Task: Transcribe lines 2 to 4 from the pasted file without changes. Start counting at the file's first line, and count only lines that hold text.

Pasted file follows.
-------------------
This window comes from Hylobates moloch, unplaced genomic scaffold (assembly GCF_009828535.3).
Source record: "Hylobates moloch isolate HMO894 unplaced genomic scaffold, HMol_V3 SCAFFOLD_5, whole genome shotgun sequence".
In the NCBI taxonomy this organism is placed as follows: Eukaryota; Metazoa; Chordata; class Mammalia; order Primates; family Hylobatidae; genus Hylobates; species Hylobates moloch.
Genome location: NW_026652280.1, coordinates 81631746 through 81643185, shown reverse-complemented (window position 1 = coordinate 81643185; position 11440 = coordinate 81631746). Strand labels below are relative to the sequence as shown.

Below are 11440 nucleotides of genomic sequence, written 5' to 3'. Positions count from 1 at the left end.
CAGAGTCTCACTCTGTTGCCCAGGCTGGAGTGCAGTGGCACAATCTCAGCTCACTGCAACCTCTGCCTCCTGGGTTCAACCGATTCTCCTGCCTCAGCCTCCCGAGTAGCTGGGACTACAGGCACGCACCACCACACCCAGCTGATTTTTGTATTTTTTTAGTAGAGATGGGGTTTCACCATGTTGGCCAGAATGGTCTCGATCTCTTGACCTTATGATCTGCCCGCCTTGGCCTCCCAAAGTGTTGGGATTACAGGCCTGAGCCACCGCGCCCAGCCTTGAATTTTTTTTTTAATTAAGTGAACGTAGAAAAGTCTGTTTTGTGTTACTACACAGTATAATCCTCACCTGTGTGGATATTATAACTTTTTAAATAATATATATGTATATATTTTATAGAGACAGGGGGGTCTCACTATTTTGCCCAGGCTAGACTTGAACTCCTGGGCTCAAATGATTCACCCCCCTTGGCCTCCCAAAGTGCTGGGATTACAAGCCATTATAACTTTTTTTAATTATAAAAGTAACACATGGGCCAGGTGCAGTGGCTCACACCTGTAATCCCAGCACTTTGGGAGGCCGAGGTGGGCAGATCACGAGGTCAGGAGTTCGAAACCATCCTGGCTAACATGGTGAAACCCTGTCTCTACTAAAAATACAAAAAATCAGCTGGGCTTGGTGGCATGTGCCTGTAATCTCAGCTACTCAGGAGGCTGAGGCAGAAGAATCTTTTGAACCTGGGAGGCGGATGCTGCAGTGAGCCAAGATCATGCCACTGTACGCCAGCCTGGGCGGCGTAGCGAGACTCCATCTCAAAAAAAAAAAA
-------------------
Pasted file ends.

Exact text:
Source record: "Hylobates moloch isolate HMO894 unplaced genomic scaffold, HMol_V3 SCAFFOLD_5, whole genome shotgun sequence".
In the NCBI taxonomy this organism is placed as follows: Eukaryota; Metazoa; Chordata; class Mammalia; order Primates; family Hylobatidae; genus Hylobates; species Hylobates moloch.
Genome location: NW_026652280.1, coordinates 81631746 through 81643185, shown reverse-complemented (window position 1 = coordinate 81643185; position 11440 = coordinate 81631746). Strand labels below are relative to the sequence as shown.